A lot of insightful research on relationship effectiveness comes out of the Greater Good Science Center. This article from researcher Barbara Frederickson, PhD, was exceptionally interesting in that she essentially breaks down our loving feelings into a science. She explains that love is a renewable resource, and tells us five ways in which we can renew it.
Frederickson describes these loving feelings as a combination of the sharing of positive emotions, the synchrony between your and another person’s biochemistry and behaviors, and a dual motivation to invest in each other’s wellbeing. The positive energy we create can be sustained and can grow (with effort).
Several results occur when we inject positive emotions into our day, according to researchers. First, we open our awareness and better see the big picture. We see more possibilities when we experience positive emotions (as opposed to neutral or negative ones), and we can bounce back better from adversity. Even creativity and academic test results are improved when they are preceded by positive emotions.
Clearly these outcomes would benefit a marriage, particularly when we are looking for solutions or ways to do things better. The kicker is that we need to renew these loving feelings daily—multiple times each day. Frederickson shares five ways research says we can boost our “positivity resonance:”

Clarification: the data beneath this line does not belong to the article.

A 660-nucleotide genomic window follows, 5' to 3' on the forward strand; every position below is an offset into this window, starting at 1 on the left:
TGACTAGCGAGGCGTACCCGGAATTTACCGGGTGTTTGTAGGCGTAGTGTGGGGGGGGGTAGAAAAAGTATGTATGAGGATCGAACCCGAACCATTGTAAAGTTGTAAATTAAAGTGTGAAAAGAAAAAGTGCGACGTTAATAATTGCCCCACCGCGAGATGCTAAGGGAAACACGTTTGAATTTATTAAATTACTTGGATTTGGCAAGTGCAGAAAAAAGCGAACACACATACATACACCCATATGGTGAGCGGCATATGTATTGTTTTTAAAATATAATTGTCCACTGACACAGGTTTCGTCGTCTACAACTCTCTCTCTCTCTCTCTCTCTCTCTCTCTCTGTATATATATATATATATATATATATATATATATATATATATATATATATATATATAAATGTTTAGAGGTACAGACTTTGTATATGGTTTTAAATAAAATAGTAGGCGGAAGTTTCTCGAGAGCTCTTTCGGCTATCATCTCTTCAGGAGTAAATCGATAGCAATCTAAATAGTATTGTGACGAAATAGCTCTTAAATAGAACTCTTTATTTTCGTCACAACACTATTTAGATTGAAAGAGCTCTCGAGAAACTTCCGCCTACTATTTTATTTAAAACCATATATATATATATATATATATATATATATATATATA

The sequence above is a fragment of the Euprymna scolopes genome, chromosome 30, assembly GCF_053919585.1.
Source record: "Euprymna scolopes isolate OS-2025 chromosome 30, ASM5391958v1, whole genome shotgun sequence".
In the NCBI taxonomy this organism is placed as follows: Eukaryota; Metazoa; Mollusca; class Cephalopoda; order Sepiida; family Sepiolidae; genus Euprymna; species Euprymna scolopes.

- Look into your spouse’s eyes as often as possible. Your body craves more than text message connections; it craves “moments of oneness.” Eye contact helps you synch up.
- Look for opportunities to be silly together in a cooperative manner. For example, don’t be afraid to engage in silly contests and have fun figuring out how best to solve the challenge together.
- Bring up shared history in a positive way. Show that you know your spouse well and that they can trust you.
- Take time to appreciate the good things. Express gratitude not only for the actions of another but for the good qualities that you see in your partner. This extra step helps your spouse feel validated and cherished.
- Invest in positive emotions for the future. They can be built up, and when difficult times appear, you will have a resource from which to draw on.
Frederickson says, “Genuine positive emotions are available to you at any time.” Practicing these five tips may help you feel more connected and give your marriage greater resilience. You can find more insights from the Greater Good Science Center here.
Do you agree with these suggestions, or do you believe love isn’t something you can break down into actionable components?
Lori Lowe is the author of First Kiss to Lasting Bliss: Hope & Inspiration for Your Marriage. It tells the inspiring, true stories of couples who used adversity to improve their marriages–from overcoming drug addiction to cancer, infidelity, religious differences, family interference and infertility, among many others. It’s available at Amazon.com and in all e-book formats at www.LoriDLowe.com.
Photo by David Castillo Dominici courtesy of freedigitalphotos.net.